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Sunday, October 14, 2007

Biocide controls microbes without adverse impacts on papermaking Pulp & Paper - Find Articles

Biocide controls microbes without adverse impacts on papermaking Pulp & Paper - Find Articles: "Biocide controls microbes without adverse impacts on papermaking Pulp & Paper, Feb 2003 by Davis, Christopher K, Casini, Goffredo

A new, ammonium bromide-based biocide can control microbial populations and minimize the adverse side effects associated with strong oxidizing biocides.

For a number of years, strong oxidizers have been used to control microbial populations in the paper making industry.
Maintaining an effective level of oxidizer is not always easy or economically viable because paper process streams exhibit a high and variable 'demand' on the oxidizer.
This demand is caused by the presence of organic materials such as fiber, starch, and other colloidal or particulate organic materials in the process.

These organic materials react with and consume the oxidizer, making it much less effective at controlling microbial populations.
In order to achieve an effective oxidizer residual in high-demand systems, such as paper machines, the oxidizer must be overfed to surpass the demand in the system. Overfeeding strong oxidizers not only leads to higher treatment costs but can also cause many adverse side effects in the paper making system.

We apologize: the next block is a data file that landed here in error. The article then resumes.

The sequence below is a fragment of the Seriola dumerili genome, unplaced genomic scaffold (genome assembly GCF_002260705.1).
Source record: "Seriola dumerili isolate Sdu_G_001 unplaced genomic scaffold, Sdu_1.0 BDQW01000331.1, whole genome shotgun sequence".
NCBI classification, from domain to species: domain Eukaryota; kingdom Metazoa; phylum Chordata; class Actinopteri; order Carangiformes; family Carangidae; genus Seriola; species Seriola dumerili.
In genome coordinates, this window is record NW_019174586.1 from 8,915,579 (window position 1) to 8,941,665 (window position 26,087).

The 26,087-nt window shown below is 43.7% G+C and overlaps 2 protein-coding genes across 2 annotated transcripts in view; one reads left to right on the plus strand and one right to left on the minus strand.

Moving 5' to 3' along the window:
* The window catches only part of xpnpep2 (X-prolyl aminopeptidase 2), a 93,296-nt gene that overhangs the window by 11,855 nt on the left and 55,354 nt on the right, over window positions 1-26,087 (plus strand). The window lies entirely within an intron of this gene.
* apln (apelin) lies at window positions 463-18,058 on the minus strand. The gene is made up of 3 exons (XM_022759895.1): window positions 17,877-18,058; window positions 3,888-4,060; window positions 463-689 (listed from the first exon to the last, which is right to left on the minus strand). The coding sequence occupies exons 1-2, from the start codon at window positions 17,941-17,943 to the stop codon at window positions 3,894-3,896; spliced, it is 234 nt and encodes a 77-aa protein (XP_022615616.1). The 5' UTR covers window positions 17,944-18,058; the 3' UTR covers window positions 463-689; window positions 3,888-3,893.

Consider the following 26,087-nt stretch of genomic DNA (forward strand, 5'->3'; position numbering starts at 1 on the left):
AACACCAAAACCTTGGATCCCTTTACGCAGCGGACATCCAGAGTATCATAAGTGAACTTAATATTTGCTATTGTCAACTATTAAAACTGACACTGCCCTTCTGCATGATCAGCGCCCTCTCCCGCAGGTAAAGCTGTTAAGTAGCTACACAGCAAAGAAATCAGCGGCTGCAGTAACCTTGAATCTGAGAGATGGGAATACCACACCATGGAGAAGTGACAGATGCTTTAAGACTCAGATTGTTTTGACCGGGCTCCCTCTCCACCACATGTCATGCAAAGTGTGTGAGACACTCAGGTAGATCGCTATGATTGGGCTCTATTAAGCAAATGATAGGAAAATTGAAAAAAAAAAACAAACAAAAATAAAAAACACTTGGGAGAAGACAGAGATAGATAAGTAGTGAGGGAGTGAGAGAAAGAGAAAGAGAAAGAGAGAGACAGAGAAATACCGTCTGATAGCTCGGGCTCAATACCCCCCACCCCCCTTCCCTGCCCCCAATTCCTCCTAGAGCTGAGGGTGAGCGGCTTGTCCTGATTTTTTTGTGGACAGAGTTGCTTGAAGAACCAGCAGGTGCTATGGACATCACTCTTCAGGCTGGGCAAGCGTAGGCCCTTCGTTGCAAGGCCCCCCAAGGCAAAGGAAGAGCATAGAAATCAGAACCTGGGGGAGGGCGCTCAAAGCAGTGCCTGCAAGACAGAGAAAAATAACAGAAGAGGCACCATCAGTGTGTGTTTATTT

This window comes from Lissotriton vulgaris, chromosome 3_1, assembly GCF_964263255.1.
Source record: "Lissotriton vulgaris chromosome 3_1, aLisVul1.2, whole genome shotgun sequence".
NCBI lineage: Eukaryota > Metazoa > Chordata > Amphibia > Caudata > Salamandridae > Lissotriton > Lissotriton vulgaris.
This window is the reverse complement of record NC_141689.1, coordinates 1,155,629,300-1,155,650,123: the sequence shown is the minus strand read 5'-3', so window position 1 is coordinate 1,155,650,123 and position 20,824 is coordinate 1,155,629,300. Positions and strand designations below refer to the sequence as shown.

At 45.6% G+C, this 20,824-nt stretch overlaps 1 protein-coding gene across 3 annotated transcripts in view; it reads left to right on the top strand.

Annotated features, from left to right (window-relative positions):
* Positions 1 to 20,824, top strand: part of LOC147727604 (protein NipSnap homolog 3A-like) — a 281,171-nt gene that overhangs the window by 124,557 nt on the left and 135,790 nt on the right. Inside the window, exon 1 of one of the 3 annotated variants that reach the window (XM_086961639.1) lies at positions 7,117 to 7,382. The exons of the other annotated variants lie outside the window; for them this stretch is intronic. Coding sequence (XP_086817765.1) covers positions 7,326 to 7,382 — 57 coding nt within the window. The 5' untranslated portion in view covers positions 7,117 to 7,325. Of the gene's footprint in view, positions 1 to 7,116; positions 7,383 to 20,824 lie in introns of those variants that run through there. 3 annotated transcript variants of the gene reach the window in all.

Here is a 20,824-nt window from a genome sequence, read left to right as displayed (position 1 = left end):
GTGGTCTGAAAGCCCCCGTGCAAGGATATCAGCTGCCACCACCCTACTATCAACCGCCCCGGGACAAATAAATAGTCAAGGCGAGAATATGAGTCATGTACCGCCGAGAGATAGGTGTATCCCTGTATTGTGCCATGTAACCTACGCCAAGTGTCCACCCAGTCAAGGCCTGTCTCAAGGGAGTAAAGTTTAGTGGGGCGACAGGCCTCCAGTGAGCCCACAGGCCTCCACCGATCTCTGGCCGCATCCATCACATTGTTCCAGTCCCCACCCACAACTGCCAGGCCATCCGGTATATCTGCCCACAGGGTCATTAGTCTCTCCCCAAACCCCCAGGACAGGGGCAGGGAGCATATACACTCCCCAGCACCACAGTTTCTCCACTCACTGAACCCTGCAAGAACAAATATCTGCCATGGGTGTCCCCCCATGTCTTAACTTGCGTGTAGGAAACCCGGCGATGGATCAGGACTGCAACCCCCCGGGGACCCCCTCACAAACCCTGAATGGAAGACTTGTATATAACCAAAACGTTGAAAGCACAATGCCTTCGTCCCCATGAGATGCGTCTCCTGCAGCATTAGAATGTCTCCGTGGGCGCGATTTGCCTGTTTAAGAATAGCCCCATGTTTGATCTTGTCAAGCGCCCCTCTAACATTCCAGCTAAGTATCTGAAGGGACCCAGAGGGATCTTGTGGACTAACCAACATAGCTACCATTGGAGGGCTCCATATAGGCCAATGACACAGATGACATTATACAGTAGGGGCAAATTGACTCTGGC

These side effects include increased consumption of dyes and other costly wet end additives (for example, optical brighteners and sizing agents), increased corrosion rates, and reduced felt life.

Some oxidizers also greatly contribute to the amount of halogenated organic compounds (AOX) produced in the papermaking process.

Furthermore, excessive residuals of certain oxidizers may be adequate for controlling microbial populations in the bulk fluid but are ineffective at controlling biofilm due to limited penetration into the biofilm matrix.1.



Strong oxidizers, such as sodium hypochlorite, are often used for biofilm control
because they are considered cheap alternatives to traditional biocide programs.

However, many of the adverse side effects caused by overfeeding strong oxidizers are often overlooked. When used for biofilm control, strong oxidizers can cause more problems on the machine than they remedy.

This article describes a new, patented biocide that controls microbial populations without the adverse side effects associated with strong oxidizers.

The mode of action, application technology, and onsite production process of this new ammonium bromide-- based product are included.

Finally, case histories highlight the benefits of this new biocide."

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